I didn’t believe I had actually been so bold. Several words could’ve been misinterpreted, and combined they might’ve given this hunk the wrong idea -- or maybe the right idea if I’d gauged him correctly. But if Erik noticed, he didn’t let on.
“Dinner’s not necessary, David. I’m just doing my job, but sure, I’d like that. I’m out of town working a lot, but I’m free this evening. If you’re not busy, that is. I know this is pretty short notice.”
“No, I didn’t have anything special planned for tonight, but now I do. Do you have any suggestions? Barbecue? Steak? Thai or Chinese? There’s not much I won’t put in my mouth.” As the words came out of my mouth, I blushed. But again Erik seemed not to notice anything out of the ordinary.
He suggested we meet at seven o’clock at what he claimed was the best Chinese on the Upper West Side and, “even better, convenient, just around the corner from my place.”
Bingo! I was right. There had to be a reason he added that last phrase.
We shook hands for a third time, and I left the shoe department with a Cheshire Cat grin on my face.
Wo Chin, the Chinese restaurant Erik had chosen, had only a dozen or so tables and even fewer customers, so he wasn’t hard to spot. He wore a black T-shirt that contrasted strikingly with the curly, straw-colored hair poking out around the front of the neckband. Smiling, he stood when I approached the table, and I couldn’t take my eyes off his faded designer jeans. They showed not only a high and tight ass but also a more-than-ample basket. Not that I’m a size queen, but perhaps those tales about big hands were occasionally right, and just maybe this was one of those events.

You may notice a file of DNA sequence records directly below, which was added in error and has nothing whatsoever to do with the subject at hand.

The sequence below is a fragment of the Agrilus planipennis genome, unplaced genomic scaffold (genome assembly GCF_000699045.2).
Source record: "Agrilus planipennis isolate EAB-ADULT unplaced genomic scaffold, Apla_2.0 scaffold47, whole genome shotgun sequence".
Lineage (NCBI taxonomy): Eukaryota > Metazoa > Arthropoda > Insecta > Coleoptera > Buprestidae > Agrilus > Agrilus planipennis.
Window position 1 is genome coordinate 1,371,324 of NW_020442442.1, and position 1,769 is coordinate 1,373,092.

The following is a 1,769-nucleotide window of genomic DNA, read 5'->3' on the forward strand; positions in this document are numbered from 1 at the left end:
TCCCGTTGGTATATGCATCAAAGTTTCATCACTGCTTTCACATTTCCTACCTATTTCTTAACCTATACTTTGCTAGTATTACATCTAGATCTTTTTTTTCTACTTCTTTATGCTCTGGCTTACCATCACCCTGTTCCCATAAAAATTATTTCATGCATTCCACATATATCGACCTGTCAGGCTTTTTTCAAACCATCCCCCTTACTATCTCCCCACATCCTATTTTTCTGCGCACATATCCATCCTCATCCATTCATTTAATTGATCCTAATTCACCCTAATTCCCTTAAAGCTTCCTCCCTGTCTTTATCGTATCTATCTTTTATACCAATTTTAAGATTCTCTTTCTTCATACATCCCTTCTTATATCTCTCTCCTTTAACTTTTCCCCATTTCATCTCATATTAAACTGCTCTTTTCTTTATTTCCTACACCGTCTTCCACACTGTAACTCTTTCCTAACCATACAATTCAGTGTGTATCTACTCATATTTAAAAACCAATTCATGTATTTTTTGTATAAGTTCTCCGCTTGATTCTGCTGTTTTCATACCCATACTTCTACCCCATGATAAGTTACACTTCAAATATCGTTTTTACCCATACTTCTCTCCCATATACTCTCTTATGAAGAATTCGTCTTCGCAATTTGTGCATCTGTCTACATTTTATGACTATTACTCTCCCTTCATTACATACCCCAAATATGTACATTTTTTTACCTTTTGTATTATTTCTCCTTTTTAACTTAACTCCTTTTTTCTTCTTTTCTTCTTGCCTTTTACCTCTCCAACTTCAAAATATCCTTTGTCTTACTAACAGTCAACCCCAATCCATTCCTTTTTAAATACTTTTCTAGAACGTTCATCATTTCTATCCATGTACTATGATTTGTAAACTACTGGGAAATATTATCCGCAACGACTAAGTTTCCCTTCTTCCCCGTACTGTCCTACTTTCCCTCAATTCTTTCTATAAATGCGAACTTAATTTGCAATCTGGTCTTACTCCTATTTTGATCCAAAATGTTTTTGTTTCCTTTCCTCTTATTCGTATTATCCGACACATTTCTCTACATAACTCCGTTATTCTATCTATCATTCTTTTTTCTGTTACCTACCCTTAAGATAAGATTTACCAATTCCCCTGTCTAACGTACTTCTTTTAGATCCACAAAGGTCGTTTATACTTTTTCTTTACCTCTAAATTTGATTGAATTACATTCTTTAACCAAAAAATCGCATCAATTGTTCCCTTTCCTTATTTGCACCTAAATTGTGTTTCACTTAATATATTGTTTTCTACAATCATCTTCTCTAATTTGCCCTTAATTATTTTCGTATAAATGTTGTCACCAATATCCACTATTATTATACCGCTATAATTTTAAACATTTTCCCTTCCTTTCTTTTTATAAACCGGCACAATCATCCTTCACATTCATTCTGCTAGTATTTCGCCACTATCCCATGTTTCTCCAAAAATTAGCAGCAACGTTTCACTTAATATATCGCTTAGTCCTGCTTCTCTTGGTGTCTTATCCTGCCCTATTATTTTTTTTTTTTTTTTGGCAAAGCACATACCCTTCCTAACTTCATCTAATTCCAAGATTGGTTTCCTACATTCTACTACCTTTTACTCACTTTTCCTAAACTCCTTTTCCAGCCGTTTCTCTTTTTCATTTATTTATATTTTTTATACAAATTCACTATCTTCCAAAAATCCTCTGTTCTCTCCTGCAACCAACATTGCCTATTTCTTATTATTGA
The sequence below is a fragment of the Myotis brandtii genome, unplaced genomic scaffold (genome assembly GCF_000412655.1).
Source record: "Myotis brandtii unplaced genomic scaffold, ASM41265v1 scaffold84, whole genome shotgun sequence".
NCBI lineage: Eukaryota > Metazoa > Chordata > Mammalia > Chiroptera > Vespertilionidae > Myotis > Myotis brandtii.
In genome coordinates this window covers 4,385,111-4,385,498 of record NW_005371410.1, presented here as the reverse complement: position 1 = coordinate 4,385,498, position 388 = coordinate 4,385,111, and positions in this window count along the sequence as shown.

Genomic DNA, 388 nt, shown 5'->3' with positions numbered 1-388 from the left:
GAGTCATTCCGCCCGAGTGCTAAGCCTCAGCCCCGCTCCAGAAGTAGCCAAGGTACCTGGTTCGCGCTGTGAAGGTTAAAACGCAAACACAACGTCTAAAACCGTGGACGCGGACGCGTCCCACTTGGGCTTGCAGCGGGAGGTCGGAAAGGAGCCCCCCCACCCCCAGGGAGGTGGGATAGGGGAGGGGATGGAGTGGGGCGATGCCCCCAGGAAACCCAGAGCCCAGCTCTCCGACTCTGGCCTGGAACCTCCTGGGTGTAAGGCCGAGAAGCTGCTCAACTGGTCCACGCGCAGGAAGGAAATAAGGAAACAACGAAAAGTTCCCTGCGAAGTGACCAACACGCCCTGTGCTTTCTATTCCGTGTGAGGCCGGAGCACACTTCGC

I sat next to him on the semicircular banquette, smiled, glanced at the menu, and told Erik to order me whatever he recommended since he was a regular. “I like it all.” There. I’d done it again.
While we waited for our food, he accidentally nudged my knee, and then -- on purpose -- he did it again. I took the hint. I nudged him back, and then my left hand went into action, wandering up the inside of his thigh. Long before I reached his groin, my hand reached the prize. He was a boxers man, if he had on anything at all. If his jeans didn’t hold a sequoia stretching toward his knee, there at least was a giant white pine and two plums in there, with nothing restraining them.
Erik’s right hand wasn’t idle either. He checked me out, and he could easily tell not only that I was going commando, but also what my religion was and that I had a lot of hard-core religion jammed into the crotch of my threadbare but not ripped Levi’s.
Sweat beaded on my forehead.
The mu shu pork, Szechuan baby octopus, and Mongolian hot pot came just then. So much for timing. Both Erik and I ate quickly, leaving more than we ate, anxious to leave the restaurant and get to a place where we could continue our explorations without embarrassment or interruption.
Putting on his coat, Erik said, “As I told you, I live just around the corner.” We trotted and arrived at the expensive-looking brownstone in a matter of seconds. Erik pulled out his key, grabbed my hand, then pulled me inside as our lips met.